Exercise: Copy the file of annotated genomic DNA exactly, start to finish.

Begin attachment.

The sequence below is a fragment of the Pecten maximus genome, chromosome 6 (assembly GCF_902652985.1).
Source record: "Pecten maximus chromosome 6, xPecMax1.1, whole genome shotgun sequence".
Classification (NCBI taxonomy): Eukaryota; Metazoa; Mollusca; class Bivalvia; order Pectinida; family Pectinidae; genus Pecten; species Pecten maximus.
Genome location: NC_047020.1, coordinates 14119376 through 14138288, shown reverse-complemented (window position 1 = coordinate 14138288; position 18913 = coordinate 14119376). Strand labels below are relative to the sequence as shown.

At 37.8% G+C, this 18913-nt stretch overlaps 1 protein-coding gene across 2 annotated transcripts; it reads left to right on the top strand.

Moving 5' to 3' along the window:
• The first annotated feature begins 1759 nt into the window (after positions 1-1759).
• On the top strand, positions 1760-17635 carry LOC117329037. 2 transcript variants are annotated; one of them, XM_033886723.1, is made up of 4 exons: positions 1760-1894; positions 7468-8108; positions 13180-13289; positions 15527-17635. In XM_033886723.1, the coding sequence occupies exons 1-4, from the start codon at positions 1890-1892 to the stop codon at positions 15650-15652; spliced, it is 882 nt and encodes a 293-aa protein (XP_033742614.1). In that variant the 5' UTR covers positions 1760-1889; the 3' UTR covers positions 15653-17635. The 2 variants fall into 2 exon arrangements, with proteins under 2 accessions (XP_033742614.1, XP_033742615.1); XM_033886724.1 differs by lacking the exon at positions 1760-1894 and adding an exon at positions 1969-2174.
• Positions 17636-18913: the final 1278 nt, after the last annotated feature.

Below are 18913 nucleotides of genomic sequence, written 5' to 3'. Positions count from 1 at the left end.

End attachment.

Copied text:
The sequence below is a fragment of the Pecten maximus genome, chromosome 6 (assembly GCF_902652985.1).
Source record: "Pecten maximus chromosome 6, xPecMax1.1, whole genome shotgun sequence".
Classification (NCBI taxonomy): Eukaryota; Metazoa; Mollusca; class Bivalvia; order Pectinida; family Pectinidae; genus Pecten; species Pecten maximus.
Genome location: NC_047020.1, coordinates 14119376 through 14138288, shown reverse-complemented (window position 1 = coordinate 14138288; position 18913 = coordinate 14119376). Strand labels below are relative to the sequence as shown.

At 37.8% G+C, this 18913-nt stretch overlaps 1 protein-coding gene across 2 annotated transcripts; it reads left to right on the top strand.

Moving 5' to 3' along the window:
• The first annotated feature begins 1759 nt into the window (after positions 1-1759).
• On the top strand, positions 1760-17635 carry LOC117329037. 2 transcript variants are annotated; one of them, XM_033886723.1, is made up of 4 exons: positions 1760-1894; positions 7468-8108; positions 13180-13289; positions 15527-17635. In XM_033886723.1, the coding sequence occupies exons 1-4, from the start codon at positions 1890-1892 to the stop codon at positions 15650-15652; spliced, it is 882 nt and encodes a 293-aa protein (XP_033742614.1). In that variant the 5' UTR covers positions 1760-1889; the 3' UTR covers positions 15653-17635. The 2 variants fall into 2 exon arrangements, with proteins under 2 accessions (XP_033742614.1, XP_033742615.1); XM_033886724.1 differs by lacking the exon at positions 1760-1894 and adding an exon at positions 1969-2174.
• Positions 17636-18913: the final 1278 nt, after the last annotated feature.

Below are 18913 nucleotides of genomic sequence, written 5' to 3'. Positions count from 1 at the left end.